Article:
Meaning of Phrase ‘Directing Mind and Will’
Directing mind and will of the person signifies the position of any employee or officer of the company who gains authority from the company and has the power to represent the company by undertaking actions and omissions on behalf of the company. The actions that are undertaken by the officer/employee who is the directing mind and will of the company is not carried out by him personally but are carried on by and on behalf of the company. In the leading case of Tesco Supermarkets Ltd v Nattrass (1971) the concept of ‘directing mind and will of the company was established’. ( Wilkinson, 2003)
The state of mind of the officers of the company are considered to be the state of mind of the company and in order to analyses the acts of the company, the acts of the officers are considered who are acting within the authority of the company. A company is an artificial legal person and it acts as per the wish and will of its officers. A company does not have its own mind and it acts as per the mind of the officers. Thus, the acts of the company must be demonstrated by understanding the will and the mind of the persons who are acting on behalf of the company. These officers are the personality and the ego of the corporation but if these officers act outside the scope of the company then they can be held personally liable for the actions they undertook. (CCH Australia, 2011)
Meaning and Phrase of ‘Piercing the Corporate Veil’
A registered company is a separate legal entity in law. In Salomon v A Salomon & Co Ltd , the distinct personality of the company was analyzed and it was held that a company is separate from its officers and has a distinct personality in the eyes of law. Thus, the acts that are taken by the company on his own behalf and the company officers cannot be held liable for the same. The distinction amid the company and the officers are segregated by a veil called separate legal personality of the company. But, at times, this veil of the company is pierced or lifted by the courts and the acts of the company are not considered to be its own but the acts are considered to be the acts of the officers who carried out such acts and the veil of the corporation if lifted or pierced. The rights/liabilities of the company are considered to be the rights/liabilities of the officers. In Meridian Global Funds Management Asia Ltd v Securities Commission (1995), the piercing of corporate veil was analyses and the officers are held personally liable for the wrong committed by them. (Helen, 2009)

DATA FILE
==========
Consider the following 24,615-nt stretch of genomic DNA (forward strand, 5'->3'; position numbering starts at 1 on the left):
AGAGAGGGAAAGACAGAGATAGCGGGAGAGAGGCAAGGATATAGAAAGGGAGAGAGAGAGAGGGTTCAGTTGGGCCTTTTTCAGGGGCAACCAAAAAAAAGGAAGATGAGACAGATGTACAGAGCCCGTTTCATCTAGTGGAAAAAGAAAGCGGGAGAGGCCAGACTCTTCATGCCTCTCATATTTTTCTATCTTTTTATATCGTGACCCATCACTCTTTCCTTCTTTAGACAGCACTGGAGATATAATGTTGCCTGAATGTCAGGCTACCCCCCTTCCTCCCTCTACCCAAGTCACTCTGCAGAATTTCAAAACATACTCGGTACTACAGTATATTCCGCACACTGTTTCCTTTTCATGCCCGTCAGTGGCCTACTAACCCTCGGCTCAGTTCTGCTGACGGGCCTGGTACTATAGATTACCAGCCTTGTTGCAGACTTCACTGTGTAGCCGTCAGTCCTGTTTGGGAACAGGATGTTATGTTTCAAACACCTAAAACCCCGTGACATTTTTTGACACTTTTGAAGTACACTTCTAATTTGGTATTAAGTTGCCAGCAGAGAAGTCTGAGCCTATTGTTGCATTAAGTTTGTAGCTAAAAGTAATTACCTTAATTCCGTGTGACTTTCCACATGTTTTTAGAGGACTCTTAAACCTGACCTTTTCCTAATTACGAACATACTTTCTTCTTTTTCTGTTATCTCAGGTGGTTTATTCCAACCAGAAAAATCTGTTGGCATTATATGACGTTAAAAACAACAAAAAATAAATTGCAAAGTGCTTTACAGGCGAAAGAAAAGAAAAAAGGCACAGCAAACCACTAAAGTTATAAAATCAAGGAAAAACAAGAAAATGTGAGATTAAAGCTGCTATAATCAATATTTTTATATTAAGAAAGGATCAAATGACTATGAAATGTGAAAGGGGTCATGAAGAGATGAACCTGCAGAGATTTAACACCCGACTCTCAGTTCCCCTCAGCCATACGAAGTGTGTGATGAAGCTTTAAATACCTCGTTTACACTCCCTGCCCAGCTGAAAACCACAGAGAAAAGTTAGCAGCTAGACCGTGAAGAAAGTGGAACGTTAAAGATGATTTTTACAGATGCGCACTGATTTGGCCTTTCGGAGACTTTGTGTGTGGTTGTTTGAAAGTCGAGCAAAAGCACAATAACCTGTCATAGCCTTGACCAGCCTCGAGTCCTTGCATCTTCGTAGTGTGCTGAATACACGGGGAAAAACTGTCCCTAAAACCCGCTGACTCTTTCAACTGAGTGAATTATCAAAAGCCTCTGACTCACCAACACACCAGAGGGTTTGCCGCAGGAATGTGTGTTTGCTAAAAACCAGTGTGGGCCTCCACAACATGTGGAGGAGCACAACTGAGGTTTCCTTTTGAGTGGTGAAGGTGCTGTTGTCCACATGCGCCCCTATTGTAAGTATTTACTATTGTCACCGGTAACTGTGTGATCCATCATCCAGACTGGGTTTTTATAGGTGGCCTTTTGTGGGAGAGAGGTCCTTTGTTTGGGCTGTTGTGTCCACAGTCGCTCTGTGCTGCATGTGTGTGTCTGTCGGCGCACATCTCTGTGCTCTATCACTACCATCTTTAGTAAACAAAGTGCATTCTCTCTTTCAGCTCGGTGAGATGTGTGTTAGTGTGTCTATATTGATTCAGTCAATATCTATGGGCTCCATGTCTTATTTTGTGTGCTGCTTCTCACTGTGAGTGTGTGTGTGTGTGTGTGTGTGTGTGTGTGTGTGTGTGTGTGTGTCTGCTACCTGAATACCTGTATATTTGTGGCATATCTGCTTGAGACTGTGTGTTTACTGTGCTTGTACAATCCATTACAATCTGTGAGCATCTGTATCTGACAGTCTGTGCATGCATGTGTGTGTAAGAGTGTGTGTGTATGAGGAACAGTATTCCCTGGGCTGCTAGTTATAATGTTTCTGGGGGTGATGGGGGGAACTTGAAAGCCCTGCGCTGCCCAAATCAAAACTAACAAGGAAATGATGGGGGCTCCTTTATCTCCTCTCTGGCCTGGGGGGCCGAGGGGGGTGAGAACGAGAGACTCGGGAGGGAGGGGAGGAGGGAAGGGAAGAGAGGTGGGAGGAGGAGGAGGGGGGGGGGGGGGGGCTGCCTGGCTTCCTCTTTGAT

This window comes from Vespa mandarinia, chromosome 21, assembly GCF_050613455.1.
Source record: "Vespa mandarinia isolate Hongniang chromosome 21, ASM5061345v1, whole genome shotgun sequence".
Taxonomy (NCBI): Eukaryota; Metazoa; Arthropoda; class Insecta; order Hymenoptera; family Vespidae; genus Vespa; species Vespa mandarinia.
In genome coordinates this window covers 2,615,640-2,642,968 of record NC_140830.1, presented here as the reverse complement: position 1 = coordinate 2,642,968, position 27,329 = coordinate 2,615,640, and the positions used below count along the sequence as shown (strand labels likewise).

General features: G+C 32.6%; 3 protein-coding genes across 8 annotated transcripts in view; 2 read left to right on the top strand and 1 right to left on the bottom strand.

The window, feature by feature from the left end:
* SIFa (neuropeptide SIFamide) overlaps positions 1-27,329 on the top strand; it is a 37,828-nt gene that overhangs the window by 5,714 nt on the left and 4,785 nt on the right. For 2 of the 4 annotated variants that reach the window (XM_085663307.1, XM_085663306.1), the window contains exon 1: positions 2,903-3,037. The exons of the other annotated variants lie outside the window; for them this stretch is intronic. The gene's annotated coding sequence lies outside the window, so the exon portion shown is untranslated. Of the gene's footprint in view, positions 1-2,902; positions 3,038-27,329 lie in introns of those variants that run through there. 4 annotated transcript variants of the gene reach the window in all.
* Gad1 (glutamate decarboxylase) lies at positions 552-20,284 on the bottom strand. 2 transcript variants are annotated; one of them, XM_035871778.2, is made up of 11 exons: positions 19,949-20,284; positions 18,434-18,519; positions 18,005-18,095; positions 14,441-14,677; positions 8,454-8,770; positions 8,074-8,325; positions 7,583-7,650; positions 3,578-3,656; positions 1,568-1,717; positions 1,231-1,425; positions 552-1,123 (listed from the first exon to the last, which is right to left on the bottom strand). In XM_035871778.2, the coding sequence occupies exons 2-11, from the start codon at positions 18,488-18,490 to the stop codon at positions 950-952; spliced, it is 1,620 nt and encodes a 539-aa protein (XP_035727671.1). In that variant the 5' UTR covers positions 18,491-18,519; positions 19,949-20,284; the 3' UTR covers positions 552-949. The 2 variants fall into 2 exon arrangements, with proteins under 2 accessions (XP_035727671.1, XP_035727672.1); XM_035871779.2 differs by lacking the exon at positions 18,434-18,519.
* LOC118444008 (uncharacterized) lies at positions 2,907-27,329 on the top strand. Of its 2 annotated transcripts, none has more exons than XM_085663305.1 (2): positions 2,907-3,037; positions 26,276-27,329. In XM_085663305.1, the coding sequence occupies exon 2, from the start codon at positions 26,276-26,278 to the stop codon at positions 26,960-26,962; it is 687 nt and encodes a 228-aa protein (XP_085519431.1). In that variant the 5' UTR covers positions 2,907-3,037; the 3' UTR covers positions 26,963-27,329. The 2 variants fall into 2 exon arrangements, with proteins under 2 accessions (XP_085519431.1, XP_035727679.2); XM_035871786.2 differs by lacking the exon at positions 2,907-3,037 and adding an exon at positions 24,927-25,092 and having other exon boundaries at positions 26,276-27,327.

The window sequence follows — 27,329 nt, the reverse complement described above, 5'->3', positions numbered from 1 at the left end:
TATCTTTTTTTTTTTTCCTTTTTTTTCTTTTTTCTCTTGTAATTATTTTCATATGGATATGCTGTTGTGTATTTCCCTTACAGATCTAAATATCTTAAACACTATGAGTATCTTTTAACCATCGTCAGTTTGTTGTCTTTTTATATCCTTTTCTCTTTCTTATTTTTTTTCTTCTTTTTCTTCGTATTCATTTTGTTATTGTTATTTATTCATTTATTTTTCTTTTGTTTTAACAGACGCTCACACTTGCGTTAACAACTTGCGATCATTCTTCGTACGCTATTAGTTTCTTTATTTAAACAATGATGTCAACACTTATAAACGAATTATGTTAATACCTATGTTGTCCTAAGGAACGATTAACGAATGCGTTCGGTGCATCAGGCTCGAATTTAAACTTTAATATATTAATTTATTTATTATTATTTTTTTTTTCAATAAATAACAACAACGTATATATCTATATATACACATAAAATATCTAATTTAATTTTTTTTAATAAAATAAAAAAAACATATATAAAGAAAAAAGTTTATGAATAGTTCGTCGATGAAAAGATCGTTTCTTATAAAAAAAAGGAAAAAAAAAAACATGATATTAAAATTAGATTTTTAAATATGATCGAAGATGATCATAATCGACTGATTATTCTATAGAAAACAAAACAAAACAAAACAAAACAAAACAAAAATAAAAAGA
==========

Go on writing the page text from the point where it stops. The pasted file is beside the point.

There are various instances wherein the veil of the company can be lifted by the company. Some of the instances include when there is presence of agency, fraud, sham or façade, group enterprises; and unfairness/justice. In Barrow v CSR Ltd (1988), the veil amid the parent and the subsidiary company was lifted on the basis of presence of agency. (Ramsay & Noakes, 2009)
Cassidy J (2016) Concise Corporations Law, Federation Press.
CCH Australia (2011) Australian Tax Casebook.
Helen A (2009) "Piercing the Veil on Corporate Groups in Australia: The Case for Reform"  MelbULawRw 13.
Ramsay & Noaks (2009) Piercing the Corporate Veil in Australia, 19 Company and Securities Law Journal 250-271.
Wilkinson M (2003) Corporate criminal liability. The move towards recognising genuine corporate fault"  CanterLawRw 5.
Corporation Act 2001.
Barrow v CSR Ltd, (1988).
Meridian Global Funds Management Asia Ltd v Securities Commission (1995).
Salomon v A Salomon & Co Ltd 
Tesco Supermarkets Ltd v Nattrass (1971).
NFP lawyers (2012) Checklist to establish a Public Company Limited by Guarantee (Online). Available at: https://www.nfplawyers.com.au/wp-content/uploads/2012/07/Checklist-to-establish-a-Public-Company-Limited-by-Guarantee.pdf. (Accessed on 7th September 2017)